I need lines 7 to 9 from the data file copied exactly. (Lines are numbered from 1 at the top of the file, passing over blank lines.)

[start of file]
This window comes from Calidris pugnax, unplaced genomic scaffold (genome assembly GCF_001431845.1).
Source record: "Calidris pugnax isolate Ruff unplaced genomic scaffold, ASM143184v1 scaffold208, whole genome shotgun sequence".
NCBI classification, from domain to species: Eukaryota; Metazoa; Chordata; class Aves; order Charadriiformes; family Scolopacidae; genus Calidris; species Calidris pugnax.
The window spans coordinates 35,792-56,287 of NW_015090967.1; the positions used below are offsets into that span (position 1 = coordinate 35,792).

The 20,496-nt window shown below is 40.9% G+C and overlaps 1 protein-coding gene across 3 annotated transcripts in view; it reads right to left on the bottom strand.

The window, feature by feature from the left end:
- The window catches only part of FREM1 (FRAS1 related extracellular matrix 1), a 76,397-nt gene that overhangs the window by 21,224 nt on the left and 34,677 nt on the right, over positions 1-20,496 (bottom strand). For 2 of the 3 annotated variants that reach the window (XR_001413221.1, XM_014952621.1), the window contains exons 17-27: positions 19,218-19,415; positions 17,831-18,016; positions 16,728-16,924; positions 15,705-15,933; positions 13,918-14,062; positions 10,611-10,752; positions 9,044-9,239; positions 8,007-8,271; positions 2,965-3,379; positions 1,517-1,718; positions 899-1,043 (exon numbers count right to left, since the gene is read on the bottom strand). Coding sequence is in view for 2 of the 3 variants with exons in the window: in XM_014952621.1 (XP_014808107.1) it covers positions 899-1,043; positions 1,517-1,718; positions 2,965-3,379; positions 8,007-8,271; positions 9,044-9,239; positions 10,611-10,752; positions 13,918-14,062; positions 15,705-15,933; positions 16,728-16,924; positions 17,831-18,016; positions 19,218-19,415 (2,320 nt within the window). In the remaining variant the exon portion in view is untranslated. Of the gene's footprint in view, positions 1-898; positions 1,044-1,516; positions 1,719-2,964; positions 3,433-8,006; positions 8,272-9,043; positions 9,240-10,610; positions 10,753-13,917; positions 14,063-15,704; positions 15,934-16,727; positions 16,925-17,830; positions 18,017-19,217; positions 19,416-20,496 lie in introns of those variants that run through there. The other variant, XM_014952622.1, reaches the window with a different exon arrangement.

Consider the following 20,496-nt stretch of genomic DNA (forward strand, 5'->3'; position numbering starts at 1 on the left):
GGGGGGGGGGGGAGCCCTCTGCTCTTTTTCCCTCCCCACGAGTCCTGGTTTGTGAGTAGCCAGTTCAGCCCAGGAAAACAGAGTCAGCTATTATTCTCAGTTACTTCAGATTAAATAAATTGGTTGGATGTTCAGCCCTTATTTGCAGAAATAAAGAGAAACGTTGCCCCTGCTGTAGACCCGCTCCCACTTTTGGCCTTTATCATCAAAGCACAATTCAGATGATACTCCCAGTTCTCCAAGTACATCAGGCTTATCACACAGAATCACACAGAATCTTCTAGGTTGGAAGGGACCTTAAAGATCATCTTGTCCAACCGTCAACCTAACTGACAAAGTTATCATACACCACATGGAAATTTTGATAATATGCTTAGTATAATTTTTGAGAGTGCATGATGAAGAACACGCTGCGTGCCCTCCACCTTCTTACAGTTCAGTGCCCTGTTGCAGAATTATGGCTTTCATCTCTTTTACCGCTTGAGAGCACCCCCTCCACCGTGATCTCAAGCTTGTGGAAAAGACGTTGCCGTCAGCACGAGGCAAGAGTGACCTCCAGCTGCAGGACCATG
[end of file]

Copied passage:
- The window catches only part of FREM1 (FRAS1 related extracellular matrix 1), a 76,397-nt gene that overhangs the window by 21,224 nt on the left and 34,677 nt on the right, over positions 1-20,496 (bottom strand). For 2 of the 3 annotated variants that reach the window (XR_001413221.1, XM_014952621.1), the window contains exons 17-27: positions 19,218-19,415; positions 17,831-18,016; positions 16,728-16,924; positions 15,705-15,933; positions 13,918-14,062; positions 10,611-10,752; positions 9,044-9,239; positions 8,007-8,271; positions 2,965-3,379; positions 1,517-1,718; positions 899-1,043 (exon numbers count right to left, since the gene is read on the bottom strand). Coding sequence is in view for 2 of the 3 variants with exons in the window: in XM_014952621.1 (XP_014808107.1) it covers positions 899-1,043; positions 1,517-1,718; positions 2,965-3,379; positions 8,007-8,271; positions 9,044-9,239; positions 10,611-10,752; positions 13,918-14,062; positions 15,705-15,933; positions 16,728-16,924; positions 17,831-18,016; positions 19,218-19,415 (2,320 nt within the window). In the remaining variant the exon portion in view is untranslated. Of the gene's footprint in view, positions 1-898; positions 1,044-1,516; positions 1,719-2,964; positions 3,433-8,006; positions 8,272-9,043; positions 9,240-10,610; positions 10,753-13,917; positions 14,063-15,704; positions 15,934-16,727; positions 16,925-17,830; positions 18,017-19,217; positions 19,416-20,496 lie in introns of those variants that run through there. The other variant, XM_014952622.1, reaches the window with a different exon arrangement.

Consider the following 20,496-nt stretch of genomic DNA (forward strand, 5'->3'; position numbering starts at 1 on the left):
GGGGGGGGGGGGAGCCCTCTGCTCTTTTTCCCTCCCCACGAGTCCTGGTTTGTGAGTAGCCAGTTCAGCCCAGGAAAACAGAGTCAGCTATTATTCTCAGTTACTTCAGATTAAATAAATTGGTTGGATGTTCAGCCCTTATTTGCAGAAATAAAGAGAAACGTTGCCCCTGCTGTAGACCCGCTCCCACTTTTGGCCTTTATCATCAAAGCACAATTCAGATGATACTCCCAGTTCTCCAAGTACATCAGGCTTATCACACAGAATCACACAGAATCTTCTAGGTTGGAAGGGACCTTAAAGATCATCTTGTCCAACCGTCAACCTAACTGACAAAGTTATCATACACCACATGGAAATTTTGATAATATGCTTAGTATAATTTTTGAGAGTGCATGATGAAGAACACGCTGCGTGCCCTCCACCTTCTTACAGTTCAGTGCCCTGTTGCAGAATTATGGCTTTCATCTCTTTTACCGCTTGAGAGCACCCCCTCCACCGTGATCTCAAGCTTGTGGAAAAGACGTTGCCGTCAGCACGAGGCAAGAGTGACCTCCAGCTGCAGGACCATG